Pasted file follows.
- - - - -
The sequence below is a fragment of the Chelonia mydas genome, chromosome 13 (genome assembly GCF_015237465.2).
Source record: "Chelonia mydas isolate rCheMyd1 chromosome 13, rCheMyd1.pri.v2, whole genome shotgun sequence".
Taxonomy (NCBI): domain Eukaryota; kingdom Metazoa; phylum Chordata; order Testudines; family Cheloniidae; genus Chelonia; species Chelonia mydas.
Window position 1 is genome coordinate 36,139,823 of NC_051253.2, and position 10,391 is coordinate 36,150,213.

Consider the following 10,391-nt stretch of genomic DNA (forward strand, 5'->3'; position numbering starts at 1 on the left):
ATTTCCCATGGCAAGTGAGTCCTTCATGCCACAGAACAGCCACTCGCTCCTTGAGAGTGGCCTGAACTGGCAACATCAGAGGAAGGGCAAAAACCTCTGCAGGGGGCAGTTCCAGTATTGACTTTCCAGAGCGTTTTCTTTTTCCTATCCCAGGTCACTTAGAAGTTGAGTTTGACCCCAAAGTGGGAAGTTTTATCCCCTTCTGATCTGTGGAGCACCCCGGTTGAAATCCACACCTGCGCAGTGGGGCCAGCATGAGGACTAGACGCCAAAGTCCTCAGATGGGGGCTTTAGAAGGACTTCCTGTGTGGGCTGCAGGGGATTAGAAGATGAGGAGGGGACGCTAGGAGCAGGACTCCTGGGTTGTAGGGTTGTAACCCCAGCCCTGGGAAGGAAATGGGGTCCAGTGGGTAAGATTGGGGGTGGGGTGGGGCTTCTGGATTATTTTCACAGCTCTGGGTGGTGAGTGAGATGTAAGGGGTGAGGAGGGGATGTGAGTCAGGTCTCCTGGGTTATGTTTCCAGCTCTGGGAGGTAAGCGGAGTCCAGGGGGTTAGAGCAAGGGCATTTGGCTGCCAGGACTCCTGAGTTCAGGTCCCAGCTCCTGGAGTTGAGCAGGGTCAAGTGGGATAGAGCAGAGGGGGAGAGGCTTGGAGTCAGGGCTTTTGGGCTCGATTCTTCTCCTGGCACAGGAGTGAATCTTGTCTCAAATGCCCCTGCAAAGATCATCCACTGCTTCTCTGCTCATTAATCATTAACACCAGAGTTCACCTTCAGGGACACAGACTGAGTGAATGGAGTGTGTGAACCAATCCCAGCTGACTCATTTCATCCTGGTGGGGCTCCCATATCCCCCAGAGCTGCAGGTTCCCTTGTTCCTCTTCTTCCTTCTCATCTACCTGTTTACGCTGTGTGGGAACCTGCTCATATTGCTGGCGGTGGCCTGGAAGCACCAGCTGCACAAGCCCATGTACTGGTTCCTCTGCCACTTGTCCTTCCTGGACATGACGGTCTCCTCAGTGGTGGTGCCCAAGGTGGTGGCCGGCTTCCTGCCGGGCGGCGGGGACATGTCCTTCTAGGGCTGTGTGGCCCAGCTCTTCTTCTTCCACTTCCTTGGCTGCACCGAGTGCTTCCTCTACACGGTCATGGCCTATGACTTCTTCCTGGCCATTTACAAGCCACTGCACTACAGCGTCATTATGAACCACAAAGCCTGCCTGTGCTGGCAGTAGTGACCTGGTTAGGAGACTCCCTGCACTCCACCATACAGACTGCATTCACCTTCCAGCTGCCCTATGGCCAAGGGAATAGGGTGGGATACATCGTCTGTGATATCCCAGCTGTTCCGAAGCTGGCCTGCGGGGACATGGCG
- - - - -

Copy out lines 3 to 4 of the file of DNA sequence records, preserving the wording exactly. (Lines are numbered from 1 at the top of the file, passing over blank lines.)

Taxonomy (NCBI): domain Eukaryota; kingdom Metazoa; phylum Chordata; order Testudines; family Cheloniidae; genus Chelonia; species Chelonia mydas.
Window position 1 is genome coordinate 36,139,823 of NC_051253.2, and position 10,391 is coordinate 36,150,213.